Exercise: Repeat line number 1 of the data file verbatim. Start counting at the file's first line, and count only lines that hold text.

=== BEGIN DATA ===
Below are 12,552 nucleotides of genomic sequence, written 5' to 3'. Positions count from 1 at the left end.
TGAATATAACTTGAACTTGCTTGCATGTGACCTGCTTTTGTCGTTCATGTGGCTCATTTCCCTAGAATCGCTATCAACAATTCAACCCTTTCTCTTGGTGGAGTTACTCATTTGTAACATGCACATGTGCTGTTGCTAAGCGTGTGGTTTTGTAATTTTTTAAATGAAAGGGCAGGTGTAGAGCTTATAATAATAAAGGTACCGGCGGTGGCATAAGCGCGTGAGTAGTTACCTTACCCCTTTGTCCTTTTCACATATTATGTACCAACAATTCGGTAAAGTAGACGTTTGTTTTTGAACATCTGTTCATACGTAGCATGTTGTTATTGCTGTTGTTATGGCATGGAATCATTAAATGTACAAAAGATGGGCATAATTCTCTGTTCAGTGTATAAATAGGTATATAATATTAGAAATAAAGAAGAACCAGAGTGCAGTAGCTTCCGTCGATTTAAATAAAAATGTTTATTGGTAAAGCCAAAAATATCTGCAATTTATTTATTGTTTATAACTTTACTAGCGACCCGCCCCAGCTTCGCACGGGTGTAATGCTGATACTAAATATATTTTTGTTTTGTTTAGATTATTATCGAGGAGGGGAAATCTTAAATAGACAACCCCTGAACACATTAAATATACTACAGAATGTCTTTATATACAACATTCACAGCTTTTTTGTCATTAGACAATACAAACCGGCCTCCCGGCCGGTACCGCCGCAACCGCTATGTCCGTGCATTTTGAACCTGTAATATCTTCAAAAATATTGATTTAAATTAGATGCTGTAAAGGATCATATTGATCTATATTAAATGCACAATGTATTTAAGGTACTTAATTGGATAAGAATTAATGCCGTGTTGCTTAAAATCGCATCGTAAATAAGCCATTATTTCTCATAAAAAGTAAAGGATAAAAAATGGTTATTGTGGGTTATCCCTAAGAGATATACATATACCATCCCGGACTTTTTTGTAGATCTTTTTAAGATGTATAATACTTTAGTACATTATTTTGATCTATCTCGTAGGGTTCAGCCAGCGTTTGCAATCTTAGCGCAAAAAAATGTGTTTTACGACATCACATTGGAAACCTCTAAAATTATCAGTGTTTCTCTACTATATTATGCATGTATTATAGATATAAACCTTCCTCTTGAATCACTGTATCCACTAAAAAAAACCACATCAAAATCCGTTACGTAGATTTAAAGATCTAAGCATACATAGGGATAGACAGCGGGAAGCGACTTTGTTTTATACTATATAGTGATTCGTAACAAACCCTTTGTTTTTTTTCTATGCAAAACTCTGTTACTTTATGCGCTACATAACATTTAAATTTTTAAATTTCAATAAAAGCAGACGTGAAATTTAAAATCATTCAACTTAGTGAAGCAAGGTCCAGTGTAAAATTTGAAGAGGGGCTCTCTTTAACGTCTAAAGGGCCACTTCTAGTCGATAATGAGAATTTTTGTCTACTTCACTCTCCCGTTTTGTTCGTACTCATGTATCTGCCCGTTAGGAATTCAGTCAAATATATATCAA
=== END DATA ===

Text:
Below are 12,552 nucleotides of genomic sequence, written 5' to 3'. Positions count from 1 at the left end.